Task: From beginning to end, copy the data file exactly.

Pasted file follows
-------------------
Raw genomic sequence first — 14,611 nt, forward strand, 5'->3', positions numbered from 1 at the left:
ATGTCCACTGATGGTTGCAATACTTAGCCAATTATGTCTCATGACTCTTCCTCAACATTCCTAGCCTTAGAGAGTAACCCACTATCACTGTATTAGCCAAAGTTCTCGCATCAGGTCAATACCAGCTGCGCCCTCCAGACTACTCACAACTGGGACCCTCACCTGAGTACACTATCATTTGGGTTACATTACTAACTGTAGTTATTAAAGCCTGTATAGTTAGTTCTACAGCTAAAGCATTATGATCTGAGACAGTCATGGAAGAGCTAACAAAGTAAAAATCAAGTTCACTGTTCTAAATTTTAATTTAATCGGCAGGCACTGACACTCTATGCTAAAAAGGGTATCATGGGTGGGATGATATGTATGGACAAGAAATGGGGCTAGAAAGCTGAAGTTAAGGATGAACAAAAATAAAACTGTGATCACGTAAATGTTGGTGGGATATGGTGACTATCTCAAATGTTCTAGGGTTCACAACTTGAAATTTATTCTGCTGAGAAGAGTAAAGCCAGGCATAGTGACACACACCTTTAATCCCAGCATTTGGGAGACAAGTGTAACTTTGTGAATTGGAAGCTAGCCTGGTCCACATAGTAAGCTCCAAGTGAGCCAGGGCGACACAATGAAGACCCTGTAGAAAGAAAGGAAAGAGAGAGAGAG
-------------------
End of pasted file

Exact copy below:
Raw genomic sequence first — 14,611 nt, forward strand, 5'->3', positions numbered from 1 at the left:
ATGTCCACTGATGGTTGCAATACTTAGCCAATTATGTCTCATGACTCTTCCTCAACATTCCTAGCCTTAGAGAGTAACCCACTATCACTGTATTAGCCAAAGTTCTCGCATCAGGTCAATACCAGCTGCGCCCTCCAGACTACTCACAACTGGGACCCTCACCTGAGTACACTATCATTTGGGTTACATTACTAACTGTAGTTATTAAAGCCTGTATAGTTAGTTCTACAGCTAAAGCATTATGATCTGAGACAGTCATGGAAGAGCTAACAAAGTAAAAATCAAGTTCACTGTTCTAAATTTTAATTTAATCGGCAGGCACTGACACTCTATGCTAAAAAGGGTATCATGGGTGGGATGATATGTATGGACAAGAAATGGGGCTAGAAAGCTGAAGTTAAGGATGAACAAAAATAAAACTGTGATCACGTAAATGTTGGTGGGATATGGTGACTATCTCAAATGTTCTAGGGTTCACAACTTGAAATTTATTCTGCTGAGAAGAGTAAAGCCAGGCATAGTGACACACACCTTTAATCCCAGCATTTGGGAGACAAGTGTAACTTTGTGAATTGGAAGCTAGCCTGGTCCACATAGTAAGCTCCAAGTGAGCCAGGGCGACACAATGAAGACCCTGTAGAAAGAAAGGAAAGAGAGAGAGAG